Hitboxes – Using Rectangles To Make Complex Shapes

Video Games — Game Development in particular — is often viewed as a geeky thing that guys do. I doubt my romantic app “Secret Admirer” is going to significantly change that perception. However, if you are a geeky game developer guy, you might not want to overlook the construction of this app. I’m pleased with the way the Secret Admirer pinball game turned out. The secret — hitboxes. Invisible rectangles and circles define the areas of collision.

Ryu from Street Fighter II, with hitboxes

Many years ago, I was introduced to hitboxes while playing Street Fighter II. The main characters have complex shapes, but invisible rectangles are doing all of the work. That’s where the collisions are happening. If the collision shapes were an exact representation of the image, it would put a huge strain on the computer. To compensate, large boxes are used as approximations. A punch or kick is registered when a red hitbox overlaps with a blue one. If you have a copy of Super Street Fighter II Turbo HD Remix on the PlayStation 3, you can see this technology in action. In a training match, it’s possible to display the hitboxes. Hardcore Street Fighter players like to see this data. It helps them to practice.

If you’ve ever thrown a punch in Street Fighter, and then wondered why it did land, a hitbox might be responsible. It’s not a perfect technology, but it can significantly boost performance.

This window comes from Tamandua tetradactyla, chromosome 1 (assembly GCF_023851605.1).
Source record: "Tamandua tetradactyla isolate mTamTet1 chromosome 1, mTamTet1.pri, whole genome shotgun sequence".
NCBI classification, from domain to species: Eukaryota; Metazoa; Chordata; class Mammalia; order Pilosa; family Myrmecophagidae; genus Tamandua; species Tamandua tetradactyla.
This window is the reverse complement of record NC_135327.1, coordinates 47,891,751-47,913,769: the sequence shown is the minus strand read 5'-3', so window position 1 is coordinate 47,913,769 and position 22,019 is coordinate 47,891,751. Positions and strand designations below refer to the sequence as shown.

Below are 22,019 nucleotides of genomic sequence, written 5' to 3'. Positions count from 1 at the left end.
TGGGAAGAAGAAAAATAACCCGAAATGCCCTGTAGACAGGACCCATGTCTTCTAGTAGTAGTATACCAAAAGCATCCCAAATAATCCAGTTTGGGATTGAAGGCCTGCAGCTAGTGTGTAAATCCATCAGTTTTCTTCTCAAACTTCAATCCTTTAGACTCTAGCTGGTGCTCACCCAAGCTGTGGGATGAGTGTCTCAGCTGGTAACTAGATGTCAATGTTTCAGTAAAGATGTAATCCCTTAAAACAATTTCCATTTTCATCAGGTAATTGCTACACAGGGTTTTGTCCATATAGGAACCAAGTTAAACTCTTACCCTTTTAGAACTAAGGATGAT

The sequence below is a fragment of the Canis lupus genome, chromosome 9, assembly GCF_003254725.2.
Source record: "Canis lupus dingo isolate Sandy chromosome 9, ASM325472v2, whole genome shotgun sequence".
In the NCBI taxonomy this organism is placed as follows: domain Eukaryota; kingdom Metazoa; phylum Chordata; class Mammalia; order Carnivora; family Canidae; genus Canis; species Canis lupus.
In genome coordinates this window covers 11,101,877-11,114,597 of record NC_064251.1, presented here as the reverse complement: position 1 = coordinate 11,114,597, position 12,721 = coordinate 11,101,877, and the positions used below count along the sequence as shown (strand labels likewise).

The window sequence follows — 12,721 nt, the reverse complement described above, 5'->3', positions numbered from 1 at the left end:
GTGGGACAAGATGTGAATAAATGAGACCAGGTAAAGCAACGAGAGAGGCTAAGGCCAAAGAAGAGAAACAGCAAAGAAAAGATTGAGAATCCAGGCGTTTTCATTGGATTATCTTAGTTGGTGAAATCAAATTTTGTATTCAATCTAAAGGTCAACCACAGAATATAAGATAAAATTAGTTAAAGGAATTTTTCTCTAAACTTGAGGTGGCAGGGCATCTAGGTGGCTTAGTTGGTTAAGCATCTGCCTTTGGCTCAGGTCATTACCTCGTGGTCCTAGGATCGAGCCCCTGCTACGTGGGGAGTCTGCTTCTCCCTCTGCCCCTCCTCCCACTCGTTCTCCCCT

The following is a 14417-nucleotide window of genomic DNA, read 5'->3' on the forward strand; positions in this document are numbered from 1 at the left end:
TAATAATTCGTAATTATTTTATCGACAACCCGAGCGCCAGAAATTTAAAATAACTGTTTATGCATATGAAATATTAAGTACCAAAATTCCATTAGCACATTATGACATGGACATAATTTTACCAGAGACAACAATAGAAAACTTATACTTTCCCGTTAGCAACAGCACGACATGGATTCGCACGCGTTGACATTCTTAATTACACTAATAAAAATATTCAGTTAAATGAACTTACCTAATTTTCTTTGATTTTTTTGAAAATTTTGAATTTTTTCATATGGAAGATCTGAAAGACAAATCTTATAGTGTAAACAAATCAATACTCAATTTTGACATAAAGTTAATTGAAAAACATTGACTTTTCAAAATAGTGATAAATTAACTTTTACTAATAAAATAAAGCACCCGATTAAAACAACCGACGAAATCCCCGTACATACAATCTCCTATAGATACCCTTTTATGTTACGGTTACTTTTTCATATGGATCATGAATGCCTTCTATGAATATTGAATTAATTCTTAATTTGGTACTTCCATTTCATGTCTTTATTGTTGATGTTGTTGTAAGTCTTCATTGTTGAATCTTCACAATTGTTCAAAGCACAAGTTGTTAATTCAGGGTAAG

The same general idea was used to make my pinball game. I used GameSalad to create it. The SDK brings speed and ease to Game Development. But one thing it doesn’t bring – pixel detection. It only uses circles and rectangles for collision detection. Surprisingly, that’s not as limiting as it seems. If three boxes can be used to make up Ryu, a pinball game should be straightforward.

The hitboxes from the pinball game of Secret Admirer are shown.

In the above image, Rectangular actors are being used for collision detection. Even the flippers use rectangles for collision detection. While all of the transparent images look like rectangles and squares, some of them are actually using circular based collision detection. The boxes over the bumpers, those are basically circles. Those little blue boxes on the top of the rails, those are basically circles too. Those little blue pegs helps in keeping the ball from getting stuck. The ball will roll off to the side of the rail. The result is a smooth looking pinball game.

If you want to learn more about game development with GameSalad, you might be interested in The Unofficial GameSalad Textbook.